With 103 areas under protected designation, with 33 Grand Cru areas and 200 million bottles produced every year, Burgundy seems very small on planet wine. Nevertheless its nectars are amongst the most sought after wines… The wines produced on this 155 mile long vineyard have this “je ne sais quoi”. They are no mere farm products.
Men and women in Burgundy, will immediately tell you about this unique invention that they call "terroir". Nowadays a little overworked, this concept was invented in this region by the Cistercian monks. Since then it has become a philosophy, transmitted from generation to generation… with winegrowers that the whole world has envied us for a long time. Henri Jayer, Denis Mortet, Sylvain pitiot, Anne Claude Leflaive, Jean-Marie Raveneau…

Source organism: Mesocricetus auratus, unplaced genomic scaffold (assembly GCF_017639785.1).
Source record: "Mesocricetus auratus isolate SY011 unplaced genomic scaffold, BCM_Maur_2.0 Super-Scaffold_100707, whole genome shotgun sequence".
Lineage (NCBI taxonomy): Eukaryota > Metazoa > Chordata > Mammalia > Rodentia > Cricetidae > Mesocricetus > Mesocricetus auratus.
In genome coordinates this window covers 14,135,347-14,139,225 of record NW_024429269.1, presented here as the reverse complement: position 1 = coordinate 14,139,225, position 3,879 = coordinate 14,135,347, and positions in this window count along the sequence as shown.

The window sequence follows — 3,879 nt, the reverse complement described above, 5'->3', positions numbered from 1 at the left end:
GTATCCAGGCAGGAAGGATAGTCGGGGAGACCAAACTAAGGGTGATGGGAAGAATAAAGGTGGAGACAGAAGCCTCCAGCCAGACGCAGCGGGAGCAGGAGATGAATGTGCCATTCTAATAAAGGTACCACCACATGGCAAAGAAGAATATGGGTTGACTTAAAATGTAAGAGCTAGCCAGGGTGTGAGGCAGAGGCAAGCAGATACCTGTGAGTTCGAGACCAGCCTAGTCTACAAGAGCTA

This hard-to-explain concept of “terroir” made the wealth of this vineyard that the Benedictine (from the 6th century) and Cistercian monks (in 1098) classified. Thanks to them, the gallo-roman legacy was about to take a whole new dimension. This was the birth, ahead of its time, of what we now call the Grand Cru areas. Because the monks understood, well before others, the interest of a fine wine production, even if it meant producing less. Jacky Rigaux, trainer at the Jules Guyot Institute in Dijon, knows the whole history of these “winegrower monks” inventors of the “Burgundy climates”. “This term suits perfectly, as the faculty member stresses, as it enables to recognize the importance of what we now call climatology (temperature, rain fall, wind, airstream, mesoclimate and microclimate) so as to determine the vineyard plots.” This explains why one area can produce very different wines from one vineyard plot to the other.